This file was generated 2002-06-09 04:23 GMT. This movie's information hasn't changed since 2001-08-26.
Scott Ventura >> Movie Commentary >> September 2000 >> Buffalo '66
Buffalo '66 is a movie built mostly on a cast of colorful characters. It is the most bizarre story of redemption I've seen in a long time, and in a way, the most satisfying. The hero is a man with significant issues. We see how he became such a freak after meeting his parents and seeing a few flashbacks. After a few years in prison, he wants nothing more to impress his parents, a Sisyphean task at best. A great deal of comedy stems from his lack of concern about having done nothing to back up his lies and his lack of need to have done so. That he has kidnapped a wife who, in a few minutes of pretending to love him, seems to actually fall for him is gravy. This is as quirky as comedies get, and while it has a tragic undertone, it's still a lot of fun.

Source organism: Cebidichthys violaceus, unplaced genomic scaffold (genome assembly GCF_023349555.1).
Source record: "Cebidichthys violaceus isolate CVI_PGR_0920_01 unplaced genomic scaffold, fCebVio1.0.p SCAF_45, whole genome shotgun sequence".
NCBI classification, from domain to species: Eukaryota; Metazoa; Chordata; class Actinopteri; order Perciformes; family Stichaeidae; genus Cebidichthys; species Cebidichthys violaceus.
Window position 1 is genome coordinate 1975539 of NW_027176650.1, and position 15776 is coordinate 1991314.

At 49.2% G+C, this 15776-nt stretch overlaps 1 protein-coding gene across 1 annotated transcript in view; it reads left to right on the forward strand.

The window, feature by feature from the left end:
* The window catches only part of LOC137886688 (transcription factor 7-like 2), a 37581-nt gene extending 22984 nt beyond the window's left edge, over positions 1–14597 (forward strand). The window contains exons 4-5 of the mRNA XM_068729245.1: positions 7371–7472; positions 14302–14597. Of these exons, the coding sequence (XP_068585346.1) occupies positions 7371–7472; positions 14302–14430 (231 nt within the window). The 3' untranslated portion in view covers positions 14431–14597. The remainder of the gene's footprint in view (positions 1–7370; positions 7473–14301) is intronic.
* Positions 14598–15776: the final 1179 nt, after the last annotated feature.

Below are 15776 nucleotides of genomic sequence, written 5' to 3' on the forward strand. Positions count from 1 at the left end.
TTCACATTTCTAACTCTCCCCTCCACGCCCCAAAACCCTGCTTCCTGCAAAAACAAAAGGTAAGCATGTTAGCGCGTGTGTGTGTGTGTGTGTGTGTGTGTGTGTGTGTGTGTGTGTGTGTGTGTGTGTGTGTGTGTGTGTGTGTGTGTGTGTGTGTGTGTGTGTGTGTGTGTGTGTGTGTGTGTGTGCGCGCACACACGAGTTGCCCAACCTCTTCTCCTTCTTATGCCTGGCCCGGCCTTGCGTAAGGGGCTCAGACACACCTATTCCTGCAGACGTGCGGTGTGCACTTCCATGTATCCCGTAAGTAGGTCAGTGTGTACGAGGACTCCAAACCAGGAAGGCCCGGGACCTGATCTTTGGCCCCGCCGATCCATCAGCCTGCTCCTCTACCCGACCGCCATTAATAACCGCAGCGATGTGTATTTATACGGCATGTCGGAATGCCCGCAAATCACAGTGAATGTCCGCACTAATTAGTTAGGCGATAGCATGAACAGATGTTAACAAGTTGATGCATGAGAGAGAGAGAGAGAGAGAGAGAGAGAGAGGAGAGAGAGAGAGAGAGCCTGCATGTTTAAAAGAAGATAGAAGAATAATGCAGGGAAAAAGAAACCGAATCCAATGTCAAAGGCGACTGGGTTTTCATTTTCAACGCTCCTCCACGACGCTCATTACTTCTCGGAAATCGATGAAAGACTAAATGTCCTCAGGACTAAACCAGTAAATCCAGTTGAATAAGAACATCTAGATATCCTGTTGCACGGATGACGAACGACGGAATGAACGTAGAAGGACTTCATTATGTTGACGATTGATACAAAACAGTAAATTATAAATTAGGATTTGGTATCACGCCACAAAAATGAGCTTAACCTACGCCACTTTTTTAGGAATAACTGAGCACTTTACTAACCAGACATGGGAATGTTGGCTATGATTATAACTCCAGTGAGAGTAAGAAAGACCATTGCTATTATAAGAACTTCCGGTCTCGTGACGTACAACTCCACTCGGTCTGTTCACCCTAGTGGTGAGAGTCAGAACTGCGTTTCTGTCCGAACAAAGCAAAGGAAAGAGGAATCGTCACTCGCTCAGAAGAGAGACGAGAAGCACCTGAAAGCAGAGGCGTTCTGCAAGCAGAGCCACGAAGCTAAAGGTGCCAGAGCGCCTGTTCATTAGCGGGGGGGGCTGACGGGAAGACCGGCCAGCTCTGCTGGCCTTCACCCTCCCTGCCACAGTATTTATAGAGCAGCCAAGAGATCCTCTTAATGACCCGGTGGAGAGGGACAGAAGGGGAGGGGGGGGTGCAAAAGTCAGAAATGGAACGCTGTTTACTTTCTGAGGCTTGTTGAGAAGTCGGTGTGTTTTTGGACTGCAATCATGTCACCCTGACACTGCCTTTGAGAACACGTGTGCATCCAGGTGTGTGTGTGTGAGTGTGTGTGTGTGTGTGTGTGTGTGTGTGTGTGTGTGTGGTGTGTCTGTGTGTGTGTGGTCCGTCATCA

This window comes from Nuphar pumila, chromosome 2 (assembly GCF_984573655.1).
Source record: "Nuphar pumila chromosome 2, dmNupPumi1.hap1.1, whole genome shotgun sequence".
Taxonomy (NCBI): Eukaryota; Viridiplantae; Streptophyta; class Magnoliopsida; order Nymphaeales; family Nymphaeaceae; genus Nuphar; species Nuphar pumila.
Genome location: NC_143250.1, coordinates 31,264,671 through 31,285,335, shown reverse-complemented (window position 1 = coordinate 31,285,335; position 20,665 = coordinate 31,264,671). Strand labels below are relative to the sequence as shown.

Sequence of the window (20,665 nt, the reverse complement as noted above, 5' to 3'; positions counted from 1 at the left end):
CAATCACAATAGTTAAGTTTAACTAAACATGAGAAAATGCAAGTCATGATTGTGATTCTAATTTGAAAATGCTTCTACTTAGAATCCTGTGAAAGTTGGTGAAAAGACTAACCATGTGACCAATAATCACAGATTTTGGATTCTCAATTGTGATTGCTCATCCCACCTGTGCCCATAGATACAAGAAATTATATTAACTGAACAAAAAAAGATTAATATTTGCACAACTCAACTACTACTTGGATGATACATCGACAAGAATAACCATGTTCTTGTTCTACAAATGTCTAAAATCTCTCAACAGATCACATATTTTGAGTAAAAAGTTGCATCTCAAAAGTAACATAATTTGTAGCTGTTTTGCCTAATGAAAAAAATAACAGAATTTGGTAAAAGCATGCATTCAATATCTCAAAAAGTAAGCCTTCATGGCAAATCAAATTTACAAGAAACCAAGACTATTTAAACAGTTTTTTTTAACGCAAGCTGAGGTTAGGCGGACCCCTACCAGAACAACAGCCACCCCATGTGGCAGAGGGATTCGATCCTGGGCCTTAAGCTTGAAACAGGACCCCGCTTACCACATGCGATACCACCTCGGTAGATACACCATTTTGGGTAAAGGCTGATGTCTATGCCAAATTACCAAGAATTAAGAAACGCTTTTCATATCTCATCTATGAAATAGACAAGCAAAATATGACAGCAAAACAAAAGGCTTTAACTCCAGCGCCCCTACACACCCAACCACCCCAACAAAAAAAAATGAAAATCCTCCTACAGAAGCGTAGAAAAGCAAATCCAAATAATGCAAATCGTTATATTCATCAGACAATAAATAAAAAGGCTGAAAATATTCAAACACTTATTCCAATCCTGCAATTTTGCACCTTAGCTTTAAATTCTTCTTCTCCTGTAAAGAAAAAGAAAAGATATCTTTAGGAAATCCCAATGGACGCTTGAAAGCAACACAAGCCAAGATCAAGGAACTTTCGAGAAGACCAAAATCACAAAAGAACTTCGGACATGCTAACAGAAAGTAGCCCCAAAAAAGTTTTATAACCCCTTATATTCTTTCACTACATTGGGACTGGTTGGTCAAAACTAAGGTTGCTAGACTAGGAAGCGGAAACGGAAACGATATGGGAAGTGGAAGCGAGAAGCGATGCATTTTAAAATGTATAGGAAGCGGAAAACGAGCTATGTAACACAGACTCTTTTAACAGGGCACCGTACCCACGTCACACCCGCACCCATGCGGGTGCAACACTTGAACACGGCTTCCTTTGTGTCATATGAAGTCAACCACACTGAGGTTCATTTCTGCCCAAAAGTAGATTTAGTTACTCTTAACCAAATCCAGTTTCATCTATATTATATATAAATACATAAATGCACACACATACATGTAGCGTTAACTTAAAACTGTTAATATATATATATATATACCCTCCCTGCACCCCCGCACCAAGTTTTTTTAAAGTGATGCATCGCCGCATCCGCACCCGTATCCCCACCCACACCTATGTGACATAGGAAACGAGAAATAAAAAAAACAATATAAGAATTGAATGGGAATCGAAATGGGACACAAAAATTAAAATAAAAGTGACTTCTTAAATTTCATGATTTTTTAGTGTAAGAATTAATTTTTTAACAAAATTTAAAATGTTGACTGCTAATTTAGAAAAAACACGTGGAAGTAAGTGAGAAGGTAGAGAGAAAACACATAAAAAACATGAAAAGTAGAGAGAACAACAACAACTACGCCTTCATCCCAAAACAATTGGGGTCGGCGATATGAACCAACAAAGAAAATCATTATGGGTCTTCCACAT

I've never seen Vincent Gallo before. At least, not that I can recall! He has a disquieting face that sets up the kind of character we can expect. Mickey Rourke and Jan-Michael Vincent (hey! It's that guy from "Airwolf"!) put in less-than-glamorous cameos. The film kicks into creepiness overdrive with the cinematography by Lance Acord. Colors are destroyed and the grain is enormous. Unlike the Annoy-O-Cam in The Watcher, Buffalo '66 uses these to good dramatic effect. There are also some interesting multi-screen shots, especially in the transitions to and from flashbacks. The result is the perfect low-budget feel to go along with the low-budget lives of the characters.